Posted by: David Stewart | January 9, 2015

Why Garagiste works for me – and might for you

Gargagiste (n) – 

1. a small-scale entrepreneurial wine-maker, originally from the Bordeaux region of France, esp one who does not adhere to the traditions of wine-making

2. potentially your best friend in the wine world

Celler Cecilio, Gratallops, Spain

Wine cellar in Spain. Flickr: davest

Living so close to world-class wine country, I have had the privilege of getting to know some talented and passionate winemakers and enjoying their wine. I would think I know something about wine, but then I would go to my sister’s house and get really confused in her wine cellar. She would talk about her great Burgundy or Bordeaux wines, and I would get totally confused. What kind of wine is Burgundy? What kind of grapes is it made out of? How does it compare with what they make in Oregon?

Fortunately, I got the chance to do a work rotation in southern France (I know, what a hardship). And on a weekend, I was able to check out some top winegrowing regions. Armed with some first-hand information (and a geek’s love of intricate detail), I became a little smarter. I’ve also done some reading of a coupld of key books, and feel like I now have a better handle on the kinds of wine available from different regions.

Cheap 1st cru in Beaune, Burgundy, France

Flickr: davest

So if you get to visit these regions, how do you enjoy that wine after you come home? Wine stores, bottle shops, supermarkets have plenty of imported options. Too many options! How can I figure out what to buy? I frankly get intimidated with rolling the dice and buying wines that I don’t know will satisfy.

My wine education and international buying has been really helped by Garagiste.com.

It’s about as low tech as it gets on the web. There is no online ordering, no catalog of available wines, no ability to order wine at all. Instead, you get a daily email describing a particular wine. If you reply to the mail, you can buy some of it. First come, first served.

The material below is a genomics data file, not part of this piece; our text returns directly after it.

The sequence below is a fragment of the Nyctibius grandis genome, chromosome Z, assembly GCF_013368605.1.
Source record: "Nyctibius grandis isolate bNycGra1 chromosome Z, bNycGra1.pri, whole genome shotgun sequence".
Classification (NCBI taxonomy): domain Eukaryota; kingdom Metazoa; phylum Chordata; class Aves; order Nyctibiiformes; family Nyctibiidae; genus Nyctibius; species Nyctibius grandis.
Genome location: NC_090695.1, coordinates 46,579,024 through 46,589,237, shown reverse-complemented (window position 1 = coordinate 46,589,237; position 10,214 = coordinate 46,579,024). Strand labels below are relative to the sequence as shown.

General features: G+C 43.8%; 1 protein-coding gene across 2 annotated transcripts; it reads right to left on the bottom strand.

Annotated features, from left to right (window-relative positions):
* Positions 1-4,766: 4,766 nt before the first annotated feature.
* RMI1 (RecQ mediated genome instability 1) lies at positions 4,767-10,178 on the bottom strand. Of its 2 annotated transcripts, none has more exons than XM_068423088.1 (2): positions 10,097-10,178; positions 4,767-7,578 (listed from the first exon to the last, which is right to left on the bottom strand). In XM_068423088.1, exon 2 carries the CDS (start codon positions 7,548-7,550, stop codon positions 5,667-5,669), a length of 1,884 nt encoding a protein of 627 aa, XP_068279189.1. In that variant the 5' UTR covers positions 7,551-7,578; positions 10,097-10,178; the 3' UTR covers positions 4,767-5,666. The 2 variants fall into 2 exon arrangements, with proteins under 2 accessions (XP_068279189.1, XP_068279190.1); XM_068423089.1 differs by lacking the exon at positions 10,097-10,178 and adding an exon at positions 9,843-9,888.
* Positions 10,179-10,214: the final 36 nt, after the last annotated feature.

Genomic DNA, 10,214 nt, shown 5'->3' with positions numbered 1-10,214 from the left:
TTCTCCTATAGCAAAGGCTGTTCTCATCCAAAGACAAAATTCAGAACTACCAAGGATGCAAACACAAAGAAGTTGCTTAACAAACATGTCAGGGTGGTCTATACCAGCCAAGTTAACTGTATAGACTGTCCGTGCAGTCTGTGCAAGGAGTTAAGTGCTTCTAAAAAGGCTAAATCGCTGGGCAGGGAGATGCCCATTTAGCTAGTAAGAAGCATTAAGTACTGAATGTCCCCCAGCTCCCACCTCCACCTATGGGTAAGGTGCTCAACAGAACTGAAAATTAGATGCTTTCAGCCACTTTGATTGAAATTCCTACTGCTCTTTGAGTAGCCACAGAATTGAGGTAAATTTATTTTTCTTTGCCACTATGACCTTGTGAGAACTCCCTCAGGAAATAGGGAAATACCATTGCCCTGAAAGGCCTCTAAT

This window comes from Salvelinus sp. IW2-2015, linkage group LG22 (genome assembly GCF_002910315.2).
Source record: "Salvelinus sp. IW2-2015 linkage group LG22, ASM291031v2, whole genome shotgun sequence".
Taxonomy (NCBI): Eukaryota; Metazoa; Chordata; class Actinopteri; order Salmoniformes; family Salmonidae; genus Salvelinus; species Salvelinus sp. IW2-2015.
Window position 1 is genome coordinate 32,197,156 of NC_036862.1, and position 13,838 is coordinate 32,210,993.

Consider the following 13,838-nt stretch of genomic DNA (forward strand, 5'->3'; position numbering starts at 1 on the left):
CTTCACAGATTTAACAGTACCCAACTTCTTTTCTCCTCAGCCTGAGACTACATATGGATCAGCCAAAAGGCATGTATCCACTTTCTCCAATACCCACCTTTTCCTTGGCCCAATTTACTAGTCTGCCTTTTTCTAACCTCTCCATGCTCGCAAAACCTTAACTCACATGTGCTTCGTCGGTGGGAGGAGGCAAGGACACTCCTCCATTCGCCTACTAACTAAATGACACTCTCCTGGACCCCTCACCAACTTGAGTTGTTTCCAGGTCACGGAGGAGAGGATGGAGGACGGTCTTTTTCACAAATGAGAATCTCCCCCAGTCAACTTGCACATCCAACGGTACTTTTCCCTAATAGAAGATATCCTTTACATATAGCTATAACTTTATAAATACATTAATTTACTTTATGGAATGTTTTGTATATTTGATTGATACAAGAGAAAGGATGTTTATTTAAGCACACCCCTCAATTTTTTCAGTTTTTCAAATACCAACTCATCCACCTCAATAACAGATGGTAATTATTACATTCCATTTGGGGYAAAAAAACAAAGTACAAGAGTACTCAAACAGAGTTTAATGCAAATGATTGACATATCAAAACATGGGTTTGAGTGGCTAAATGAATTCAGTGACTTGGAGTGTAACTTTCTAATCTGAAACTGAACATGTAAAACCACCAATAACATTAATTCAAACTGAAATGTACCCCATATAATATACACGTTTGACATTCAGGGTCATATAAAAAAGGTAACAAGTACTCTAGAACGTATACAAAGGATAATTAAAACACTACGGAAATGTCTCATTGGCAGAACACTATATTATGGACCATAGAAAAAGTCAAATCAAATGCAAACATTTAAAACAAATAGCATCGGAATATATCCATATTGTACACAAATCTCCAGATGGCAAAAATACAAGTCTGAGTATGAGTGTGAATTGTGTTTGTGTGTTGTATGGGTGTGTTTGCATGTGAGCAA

But, oh, what email! It’s like some frustrated liberal arts major / story-teller got their thesaurus juiced up into overdrive. The mails are always entertaining, as much for their florid hype as their wine storytelling.

Price and value of the wine is usually quite good – they seem to focus on the $15 – $25 wines with an occasional wander into other price ranges.

I have been buying wines for a couple of years now from Garagiste, and I have not been disappointed in the quality or value of what I have gotten. And most useful is the chance to get a couple of bottles from some of the regions I am learning about without breaking the bank.

There is a fairly balanced article about Garagiste that appeared a couple of years ago in the New York Times Magazine. It’s a very good read.

But like anything, there are drawbacks:

  • Shipping: I bought a red wine from Garagiste from the French region of Gigondas for $26.43 per bottle. When it arrived, I decided I really liked it. I noticed that my local wine shop has it for $28. So I got a good deal, right? But hang on, Garagiste will then charge me extra for shipping. They hide the cost, because the shipments only happen in the spring and fall when the weather is decent, but your smokin’ deal might not be so good after shipping.
  • Delayed gratification: Because the wine doesn’t get shipped until the spring or the fall shipping times, you need to be patient. It can be a lot of fun getting that box shipped to you, but it’s not for the impatient.
  • Limited quantities: Suppose you get your wine and you really like it. What if you want more? Usually there isn’t any more to go around, and you are out of luck.
  • Losing the “float”: Unfortunately, the reality of buying your wine and letting Garagiste hang on to it in their cellar is that they get to take your money immediately. The banks call this the “float”, like the time after writing a check and before the money is taken out of your bank account.
  • “Hey, what’s this for?”: Those addictive little emails make it a bit too easy to order wine. Add to that the implicit fear that if you don’t get your order in quickly on today’s offer, you will be out of luck since they provide the wine first-come / first-served. I have not regretted any of the wine I have purchased, but I did get a few comments from the family’s Chief Financial Officer about what I was spending money on. Ooops.

Fortunately if you are in the Pacific Northwest and you have a reason to visit Seattle, you can request a pickup of your wine from Garagiste and save on shipping. This is a great way to preserve that good deal you were so excited about.

Now I just need to hope my daughter goes to grad school in Seattle …

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